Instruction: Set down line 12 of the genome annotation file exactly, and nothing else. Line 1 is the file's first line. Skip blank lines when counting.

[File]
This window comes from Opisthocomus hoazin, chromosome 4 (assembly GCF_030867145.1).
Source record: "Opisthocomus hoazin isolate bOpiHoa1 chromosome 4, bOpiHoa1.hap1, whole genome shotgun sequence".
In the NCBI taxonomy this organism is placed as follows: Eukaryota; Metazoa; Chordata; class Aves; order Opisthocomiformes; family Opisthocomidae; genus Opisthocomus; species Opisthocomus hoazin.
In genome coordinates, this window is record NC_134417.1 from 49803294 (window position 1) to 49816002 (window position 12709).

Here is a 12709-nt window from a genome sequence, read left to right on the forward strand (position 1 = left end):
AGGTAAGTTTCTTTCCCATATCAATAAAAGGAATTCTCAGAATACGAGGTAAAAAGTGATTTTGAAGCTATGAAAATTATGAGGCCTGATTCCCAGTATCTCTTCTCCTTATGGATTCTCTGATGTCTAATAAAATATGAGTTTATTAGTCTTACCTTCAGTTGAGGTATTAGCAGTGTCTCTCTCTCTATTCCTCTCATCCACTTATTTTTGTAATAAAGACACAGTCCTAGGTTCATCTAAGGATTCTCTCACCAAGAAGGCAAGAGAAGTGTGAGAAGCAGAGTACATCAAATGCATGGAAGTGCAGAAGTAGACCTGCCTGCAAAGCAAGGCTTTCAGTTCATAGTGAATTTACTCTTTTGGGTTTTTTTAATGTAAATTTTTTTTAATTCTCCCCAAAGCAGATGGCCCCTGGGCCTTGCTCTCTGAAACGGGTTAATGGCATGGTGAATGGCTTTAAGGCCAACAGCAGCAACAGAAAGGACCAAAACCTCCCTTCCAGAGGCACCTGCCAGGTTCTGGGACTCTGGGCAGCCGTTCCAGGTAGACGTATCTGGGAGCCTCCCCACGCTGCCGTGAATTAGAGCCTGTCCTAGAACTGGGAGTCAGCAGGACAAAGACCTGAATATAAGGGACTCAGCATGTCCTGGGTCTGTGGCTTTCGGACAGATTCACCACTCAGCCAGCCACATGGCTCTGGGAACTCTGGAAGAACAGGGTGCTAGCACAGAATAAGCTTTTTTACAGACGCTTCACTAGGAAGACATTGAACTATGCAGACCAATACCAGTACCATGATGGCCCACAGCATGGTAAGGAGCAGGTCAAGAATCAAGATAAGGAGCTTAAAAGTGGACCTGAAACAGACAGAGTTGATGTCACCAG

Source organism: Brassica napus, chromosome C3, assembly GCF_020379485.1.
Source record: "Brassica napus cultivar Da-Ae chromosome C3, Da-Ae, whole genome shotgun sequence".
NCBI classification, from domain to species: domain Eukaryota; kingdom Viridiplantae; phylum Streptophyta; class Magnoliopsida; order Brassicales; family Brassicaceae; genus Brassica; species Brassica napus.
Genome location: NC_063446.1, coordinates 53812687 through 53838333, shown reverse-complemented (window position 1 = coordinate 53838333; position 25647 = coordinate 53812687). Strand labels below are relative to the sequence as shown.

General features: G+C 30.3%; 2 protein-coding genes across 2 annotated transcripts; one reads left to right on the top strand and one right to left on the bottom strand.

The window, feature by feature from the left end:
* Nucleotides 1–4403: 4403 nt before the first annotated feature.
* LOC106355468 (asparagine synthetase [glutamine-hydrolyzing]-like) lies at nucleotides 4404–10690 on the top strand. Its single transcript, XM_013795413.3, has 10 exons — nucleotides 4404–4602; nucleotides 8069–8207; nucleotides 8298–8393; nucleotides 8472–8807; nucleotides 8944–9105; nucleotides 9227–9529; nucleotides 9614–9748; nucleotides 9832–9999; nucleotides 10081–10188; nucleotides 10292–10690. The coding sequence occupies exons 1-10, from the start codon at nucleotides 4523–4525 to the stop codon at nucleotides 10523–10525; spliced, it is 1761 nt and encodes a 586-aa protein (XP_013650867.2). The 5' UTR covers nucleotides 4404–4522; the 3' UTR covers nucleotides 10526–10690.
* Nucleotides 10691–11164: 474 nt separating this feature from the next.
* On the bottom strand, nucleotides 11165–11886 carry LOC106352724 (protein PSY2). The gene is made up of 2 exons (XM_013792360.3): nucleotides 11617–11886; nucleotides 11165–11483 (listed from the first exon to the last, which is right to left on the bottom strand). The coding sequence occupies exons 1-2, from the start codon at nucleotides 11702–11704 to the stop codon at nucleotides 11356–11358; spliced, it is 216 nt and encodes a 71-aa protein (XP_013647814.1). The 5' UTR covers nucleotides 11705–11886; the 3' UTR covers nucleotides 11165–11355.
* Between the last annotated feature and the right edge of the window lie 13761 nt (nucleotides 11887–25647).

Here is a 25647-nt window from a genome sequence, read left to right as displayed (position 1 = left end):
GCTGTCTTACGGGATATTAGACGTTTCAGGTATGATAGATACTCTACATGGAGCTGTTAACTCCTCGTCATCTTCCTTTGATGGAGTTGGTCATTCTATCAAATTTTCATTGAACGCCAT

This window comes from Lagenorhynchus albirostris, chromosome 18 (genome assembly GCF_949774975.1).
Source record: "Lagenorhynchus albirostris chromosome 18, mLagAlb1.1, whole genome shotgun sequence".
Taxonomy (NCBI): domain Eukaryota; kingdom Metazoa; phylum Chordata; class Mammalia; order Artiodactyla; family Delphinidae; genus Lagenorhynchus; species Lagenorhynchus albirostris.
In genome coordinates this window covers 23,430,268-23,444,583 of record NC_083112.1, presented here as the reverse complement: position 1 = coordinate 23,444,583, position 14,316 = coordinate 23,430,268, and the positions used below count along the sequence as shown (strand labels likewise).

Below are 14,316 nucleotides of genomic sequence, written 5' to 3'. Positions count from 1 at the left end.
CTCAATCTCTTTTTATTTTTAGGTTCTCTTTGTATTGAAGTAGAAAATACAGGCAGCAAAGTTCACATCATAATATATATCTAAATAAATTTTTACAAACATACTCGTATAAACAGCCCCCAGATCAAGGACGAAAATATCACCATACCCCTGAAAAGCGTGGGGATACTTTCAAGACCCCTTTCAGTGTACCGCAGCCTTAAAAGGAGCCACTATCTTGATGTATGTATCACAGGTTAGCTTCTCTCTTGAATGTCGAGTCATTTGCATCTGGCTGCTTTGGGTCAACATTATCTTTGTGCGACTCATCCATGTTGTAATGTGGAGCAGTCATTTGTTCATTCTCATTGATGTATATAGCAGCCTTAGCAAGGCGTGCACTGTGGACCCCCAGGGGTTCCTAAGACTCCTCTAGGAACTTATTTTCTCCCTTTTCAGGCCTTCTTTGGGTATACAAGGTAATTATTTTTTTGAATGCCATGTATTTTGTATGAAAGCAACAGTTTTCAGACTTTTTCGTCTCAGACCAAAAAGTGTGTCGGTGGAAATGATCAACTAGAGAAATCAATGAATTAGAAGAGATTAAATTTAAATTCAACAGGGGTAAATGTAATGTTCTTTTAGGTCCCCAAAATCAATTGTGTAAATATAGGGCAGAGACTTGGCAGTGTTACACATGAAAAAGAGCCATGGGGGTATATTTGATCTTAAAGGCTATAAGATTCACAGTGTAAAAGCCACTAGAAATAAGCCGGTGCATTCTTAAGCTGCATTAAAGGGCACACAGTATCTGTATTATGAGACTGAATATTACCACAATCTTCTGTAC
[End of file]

The window, feature by feature from the left end: